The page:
Still... when I saw the French police shooting tear gas at the "Freedom Convoy" on the Champs-Élysées today, I hesitated. Police roughing up protesters isn't something I wanted to imagine myself celebrating. What if it gets out of hand and people get shot? Oh, not in France. You know where. That's what Trump, Musk and DeSantis are aiming for-- blood flowing in the streets.
Here in the U.S. and Canada, police have started moving in to clear the Ambassador Bridge between Detroit and Windsor. I have mixed feelings, emotionally and strategically. So far, the confrontation between the protesters and the police is peaceful. As long as it stays that way, fine. What happens, though, when a provocateur provokes? There an armored personnel carrier at the scene. Meanwhile, Kentucky bad boy Rand Raul said "I’m all for it. Civil disobedience is a time-honored tradition in our country, from slavery to civil rights to you name it. Peaceful protest, clog things up, make people think about the mandates. I hope the truckers do come to America, and I hope they clog up cities." The Freedom Convoy already has a theme song, "Ram Ranch." Have you heard it?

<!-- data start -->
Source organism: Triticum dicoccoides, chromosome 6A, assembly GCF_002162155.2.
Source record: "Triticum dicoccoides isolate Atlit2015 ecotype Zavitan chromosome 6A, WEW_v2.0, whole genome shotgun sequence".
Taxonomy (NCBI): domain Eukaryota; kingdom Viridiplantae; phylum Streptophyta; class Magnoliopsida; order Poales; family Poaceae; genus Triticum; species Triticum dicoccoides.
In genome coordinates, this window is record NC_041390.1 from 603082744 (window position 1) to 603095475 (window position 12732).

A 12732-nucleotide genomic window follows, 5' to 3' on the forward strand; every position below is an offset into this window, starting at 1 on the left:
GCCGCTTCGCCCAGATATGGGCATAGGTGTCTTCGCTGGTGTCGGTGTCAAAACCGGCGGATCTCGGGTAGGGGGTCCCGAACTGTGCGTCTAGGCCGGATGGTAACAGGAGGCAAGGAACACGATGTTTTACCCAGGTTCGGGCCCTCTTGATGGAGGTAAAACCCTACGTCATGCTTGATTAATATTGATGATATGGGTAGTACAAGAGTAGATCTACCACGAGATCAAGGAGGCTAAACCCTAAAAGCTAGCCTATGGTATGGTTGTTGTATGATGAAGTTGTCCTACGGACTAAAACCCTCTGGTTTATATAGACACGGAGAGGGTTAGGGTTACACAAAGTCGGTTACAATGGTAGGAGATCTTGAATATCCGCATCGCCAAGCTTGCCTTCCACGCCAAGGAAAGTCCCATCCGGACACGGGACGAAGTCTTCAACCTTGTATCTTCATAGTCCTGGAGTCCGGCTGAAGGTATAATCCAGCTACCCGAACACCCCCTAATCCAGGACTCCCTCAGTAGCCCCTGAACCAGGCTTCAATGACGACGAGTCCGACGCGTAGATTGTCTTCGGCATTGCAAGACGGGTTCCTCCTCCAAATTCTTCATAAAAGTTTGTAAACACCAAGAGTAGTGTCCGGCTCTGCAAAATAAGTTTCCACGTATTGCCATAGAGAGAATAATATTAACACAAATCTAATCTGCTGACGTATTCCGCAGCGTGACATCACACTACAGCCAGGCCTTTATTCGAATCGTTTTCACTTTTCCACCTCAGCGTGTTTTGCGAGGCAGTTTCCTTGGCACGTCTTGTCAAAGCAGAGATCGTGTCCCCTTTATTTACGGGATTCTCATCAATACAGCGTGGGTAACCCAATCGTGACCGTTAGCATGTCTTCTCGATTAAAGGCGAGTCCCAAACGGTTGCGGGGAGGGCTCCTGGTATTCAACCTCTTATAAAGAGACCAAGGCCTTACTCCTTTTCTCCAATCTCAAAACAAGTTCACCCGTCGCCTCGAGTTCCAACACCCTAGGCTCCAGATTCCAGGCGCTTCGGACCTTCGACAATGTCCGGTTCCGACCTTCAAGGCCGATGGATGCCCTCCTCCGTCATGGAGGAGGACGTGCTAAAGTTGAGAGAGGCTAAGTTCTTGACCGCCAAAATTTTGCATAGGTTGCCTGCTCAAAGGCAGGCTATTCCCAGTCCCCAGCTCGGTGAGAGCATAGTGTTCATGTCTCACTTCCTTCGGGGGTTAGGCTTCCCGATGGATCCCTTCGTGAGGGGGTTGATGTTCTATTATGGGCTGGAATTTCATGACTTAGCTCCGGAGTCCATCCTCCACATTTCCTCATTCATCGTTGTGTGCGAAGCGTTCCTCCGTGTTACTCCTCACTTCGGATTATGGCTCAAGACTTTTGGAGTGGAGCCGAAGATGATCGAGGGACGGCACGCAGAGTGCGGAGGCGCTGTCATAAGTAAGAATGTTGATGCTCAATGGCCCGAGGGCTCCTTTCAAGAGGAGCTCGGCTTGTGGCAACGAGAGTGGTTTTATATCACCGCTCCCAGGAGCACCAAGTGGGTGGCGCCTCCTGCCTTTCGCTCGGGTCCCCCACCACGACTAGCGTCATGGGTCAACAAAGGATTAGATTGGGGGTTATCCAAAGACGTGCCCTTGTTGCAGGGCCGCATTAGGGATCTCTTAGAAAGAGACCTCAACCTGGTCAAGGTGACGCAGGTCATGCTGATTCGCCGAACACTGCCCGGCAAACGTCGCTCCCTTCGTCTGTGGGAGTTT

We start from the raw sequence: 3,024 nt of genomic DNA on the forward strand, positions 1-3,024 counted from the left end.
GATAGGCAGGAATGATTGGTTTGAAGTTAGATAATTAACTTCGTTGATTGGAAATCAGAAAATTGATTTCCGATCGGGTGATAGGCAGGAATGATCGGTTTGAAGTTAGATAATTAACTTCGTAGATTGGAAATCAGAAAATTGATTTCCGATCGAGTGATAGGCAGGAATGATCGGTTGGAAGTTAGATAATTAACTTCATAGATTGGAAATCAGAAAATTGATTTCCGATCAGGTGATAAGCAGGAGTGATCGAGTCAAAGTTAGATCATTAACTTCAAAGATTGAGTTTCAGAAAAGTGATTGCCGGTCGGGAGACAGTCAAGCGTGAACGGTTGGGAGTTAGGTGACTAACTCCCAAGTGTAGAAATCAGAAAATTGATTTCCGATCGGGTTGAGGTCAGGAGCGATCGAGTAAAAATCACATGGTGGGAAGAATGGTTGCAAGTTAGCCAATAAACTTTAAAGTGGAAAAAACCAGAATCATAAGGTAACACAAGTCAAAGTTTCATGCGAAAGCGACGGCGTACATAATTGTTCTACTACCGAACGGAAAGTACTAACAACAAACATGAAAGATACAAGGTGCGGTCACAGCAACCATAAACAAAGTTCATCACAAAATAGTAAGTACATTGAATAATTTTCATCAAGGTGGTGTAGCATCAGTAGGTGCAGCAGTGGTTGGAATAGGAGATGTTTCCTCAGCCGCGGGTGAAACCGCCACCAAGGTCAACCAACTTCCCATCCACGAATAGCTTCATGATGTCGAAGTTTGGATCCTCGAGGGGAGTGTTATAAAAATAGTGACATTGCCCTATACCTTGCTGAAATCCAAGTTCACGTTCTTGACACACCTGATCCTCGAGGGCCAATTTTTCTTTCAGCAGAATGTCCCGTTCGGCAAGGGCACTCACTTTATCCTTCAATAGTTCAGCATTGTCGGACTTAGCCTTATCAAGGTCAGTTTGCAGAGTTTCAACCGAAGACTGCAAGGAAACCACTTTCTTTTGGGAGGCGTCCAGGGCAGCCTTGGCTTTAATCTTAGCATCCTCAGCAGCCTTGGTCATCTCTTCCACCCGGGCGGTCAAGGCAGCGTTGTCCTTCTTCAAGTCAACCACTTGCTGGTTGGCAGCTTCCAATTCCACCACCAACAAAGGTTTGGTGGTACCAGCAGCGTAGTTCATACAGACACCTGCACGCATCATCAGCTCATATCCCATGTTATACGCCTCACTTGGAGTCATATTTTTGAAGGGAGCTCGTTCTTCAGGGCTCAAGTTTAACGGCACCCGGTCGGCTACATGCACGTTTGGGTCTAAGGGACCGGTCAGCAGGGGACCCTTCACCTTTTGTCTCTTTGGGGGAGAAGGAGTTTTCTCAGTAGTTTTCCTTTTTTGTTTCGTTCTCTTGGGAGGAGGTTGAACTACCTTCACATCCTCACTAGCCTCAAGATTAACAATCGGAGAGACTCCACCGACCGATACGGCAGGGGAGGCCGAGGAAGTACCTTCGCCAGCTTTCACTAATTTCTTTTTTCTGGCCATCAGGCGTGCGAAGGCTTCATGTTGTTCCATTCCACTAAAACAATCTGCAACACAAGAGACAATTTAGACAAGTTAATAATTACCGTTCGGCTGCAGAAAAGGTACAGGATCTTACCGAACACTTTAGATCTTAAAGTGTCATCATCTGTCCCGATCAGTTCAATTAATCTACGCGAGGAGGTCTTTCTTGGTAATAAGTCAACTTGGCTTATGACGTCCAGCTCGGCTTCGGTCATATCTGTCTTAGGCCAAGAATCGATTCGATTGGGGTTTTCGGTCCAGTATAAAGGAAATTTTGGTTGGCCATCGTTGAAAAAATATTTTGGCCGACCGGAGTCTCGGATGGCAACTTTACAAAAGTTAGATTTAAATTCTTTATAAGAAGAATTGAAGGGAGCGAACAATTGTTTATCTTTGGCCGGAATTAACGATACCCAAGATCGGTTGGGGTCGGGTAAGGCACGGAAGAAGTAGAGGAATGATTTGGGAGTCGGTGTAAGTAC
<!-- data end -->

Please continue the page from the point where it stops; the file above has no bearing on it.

The Windsor police said on Twitter as of 10:40 a.m. that no arrests had been made, and advised people to avoid the area. “We appreciate the cooperation of the demonstrators at this time and we will continue to focus on resolving the demonstration peacefully,” they said.
Some of the protesters were yelling at police, while others chanted “freedom, freedom!” and sang “O Canada,” the national anthem. A group of protesters dismantled a tent where they had kept food and supplies, then swept the area around it.
“You are way better than this,” one protester hollered at the police.
Automakers have been particularly affected by the partial shutdown of the Ambassador Bridge, which normally carries $300 million worth of goods a day, about a third of which are related to the auto industry. The blockades have left carmakers short of crucial parts, forcing companies to shut down some plants from Ontario to Alabama on Friday.